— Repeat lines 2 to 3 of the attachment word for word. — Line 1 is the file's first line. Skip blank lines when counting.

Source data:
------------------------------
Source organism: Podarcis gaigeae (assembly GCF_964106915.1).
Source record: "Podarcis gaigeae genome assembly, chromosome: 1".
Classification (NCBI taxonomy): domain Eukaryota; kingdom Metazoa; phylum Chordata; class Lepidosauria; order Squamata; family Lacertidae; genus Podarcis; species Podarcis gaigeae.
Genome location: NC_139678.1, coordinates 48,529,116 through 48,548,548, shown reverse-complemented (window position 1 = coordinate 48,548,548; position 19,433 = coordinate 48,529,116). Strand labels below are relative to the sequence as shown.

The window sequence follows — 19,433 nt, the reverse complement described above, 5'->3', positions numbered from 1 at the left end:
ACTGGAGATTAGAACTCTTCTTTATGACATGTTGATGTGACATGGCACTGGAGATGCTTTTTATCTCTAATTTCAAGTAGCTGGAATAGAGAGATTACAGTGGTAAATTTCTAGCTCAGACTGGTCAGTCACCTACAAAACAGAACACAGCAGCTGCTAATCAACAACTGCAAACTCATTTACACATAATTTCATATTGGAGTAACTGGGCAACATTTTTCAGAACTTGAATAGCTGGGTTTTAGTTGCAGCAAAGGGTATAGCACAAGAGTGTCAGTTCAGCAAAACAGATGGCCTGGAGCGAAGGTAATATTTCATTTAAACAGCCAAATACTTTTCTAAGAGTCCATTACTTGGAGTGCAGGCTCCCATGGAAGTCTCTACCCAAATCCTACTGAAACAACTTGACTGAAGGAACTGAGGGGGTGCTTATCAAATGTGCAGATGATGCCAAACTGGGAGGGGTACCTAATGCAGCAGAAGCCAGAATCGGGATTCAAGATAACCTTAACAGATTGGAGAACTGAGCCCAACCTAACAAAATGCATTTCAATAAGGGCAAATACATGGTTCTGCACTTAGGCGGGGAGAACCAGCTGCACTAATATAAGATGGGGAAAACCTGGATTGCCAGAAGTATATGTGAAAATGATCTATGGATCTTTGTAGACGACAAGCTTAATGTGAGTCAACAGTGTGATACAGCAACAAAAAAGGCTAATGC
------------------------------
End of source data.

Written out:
Source record: "Podarcis gaigeae genome assembly, chromosome: 1".
Classification (NCBI taxonomy): domain Eukaryota; kingdom Metazoa; phylum Chordata; class Lepidosauria; order Squamata; family Lacertidae; genus Podarcis; species Podarcis gaigeae.